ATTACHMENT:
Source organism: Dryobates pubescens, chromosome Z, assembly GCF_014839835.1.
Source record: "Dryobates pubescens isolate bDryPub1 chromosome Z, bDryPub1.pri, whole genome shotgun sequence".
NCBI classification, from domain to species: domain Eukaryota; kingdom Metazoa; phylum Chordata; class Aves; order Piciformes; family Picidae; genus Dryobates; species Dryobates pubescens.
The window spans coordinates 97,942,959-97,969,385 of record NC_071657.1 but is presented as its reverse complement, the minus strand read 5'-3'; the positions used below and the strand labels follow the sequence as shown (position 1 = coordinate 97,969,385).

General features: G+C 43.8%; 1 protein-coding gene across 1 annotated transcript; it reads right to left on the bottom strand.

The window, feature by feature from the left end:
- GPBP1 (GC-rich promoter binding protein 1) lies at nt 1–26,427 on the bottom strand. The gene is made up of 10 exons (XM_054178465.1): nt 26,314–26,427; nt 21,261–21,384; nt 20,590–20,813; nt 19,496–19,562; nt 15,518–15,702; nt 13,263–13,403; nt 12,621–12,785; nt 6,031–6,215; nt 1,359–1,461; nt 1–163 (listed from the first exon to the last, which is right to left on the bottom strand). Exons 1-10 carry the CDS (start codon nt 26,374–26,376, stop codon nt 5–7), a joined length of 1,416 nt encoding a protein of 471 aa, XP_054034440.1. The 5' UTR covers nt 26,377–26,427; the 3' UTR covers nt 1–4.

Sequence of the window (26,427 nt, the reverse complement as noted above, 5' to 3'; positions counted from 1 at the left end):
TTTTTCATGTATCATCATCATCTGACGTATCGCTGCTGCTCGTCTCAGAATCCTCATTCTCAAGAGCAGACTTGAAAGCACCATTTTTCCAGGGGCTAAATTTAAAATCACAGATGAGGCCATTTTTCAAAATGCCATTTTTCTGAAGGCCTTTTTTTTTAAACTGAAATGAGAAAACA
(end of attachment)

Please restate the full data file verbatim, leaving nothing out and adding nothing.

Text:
Source organism: Dryobates pubescens, chromosome Z, assembly GCF_014839835.1.
Source record: "Dryobates pubescens isolate bDryPub1 chromosome Z, bDryPub1.pri, whole genome shotgun sequence".
NCBI classification, from domain to species: domain Eukaryota; kingdom Metazoa; phylum Chordata; class Aves; order Piciformes; family Picidae; genus Dryobates; species Dryobates pubescens.
The window spans coordinates 97,942,959-97,969,385 of record NC_071657.1 but is presented as its reverse complement, the minus strand read 5'-3'; the positions used below and the strand labels follow the sequence as shown (position 1 = coordinate 97,969,385).

General features: G+C 43.8%; 1 protein-coding gene across 1 annotated transcript; it reads right to left on the bottom strand.

The window, feature by feature from the left end:
- GPBP1 (GC-rich promoter binding protein 1) lies at nt 1–26,427 on the bottom strand. The gene is made up of 10 exons (XM_054178465.1): nt 26,314–26,427; nt 21,261–21,384; nt 20,590–20,813; nt 19,496–19,562; nt 15,518–15,702; nt 13,263–13,403; nt 12,621–12,785; nt 6,031–6,215; nt 1,359–1,461; nt 1–163 (listed from the first exon to the last, which is right to left on the bottom strand). Exons 1-10 carry the CDS (start codon nt 26,374–26,376, stop codon nt 5–7), a joined length of 1,416 nt encoding a protein of 471 aa, XP_054034440.1. The 5' UTR covers nt 26,377–26,427; the 3' UTR covers nt 1–4.

Sequence of the window (26,427 nt, the reverse complement as noted above, 5' to 3'; positions counted from 1 at the left end):
TTTTTCATGTATCATCATCATCTGACGTATCGCTGCTGCTCGTCTCAGAATCCTCATTCTCAAGAGCAGACTTGAAAGCACCATTTTTCCAGGGGCTAAATTTAAAATCACAGATGAGGCCATTTTTCAAAATGCCATTTTTCTGAAGGCCTTTTTTTTTAAACTGAAATGAGAAAACA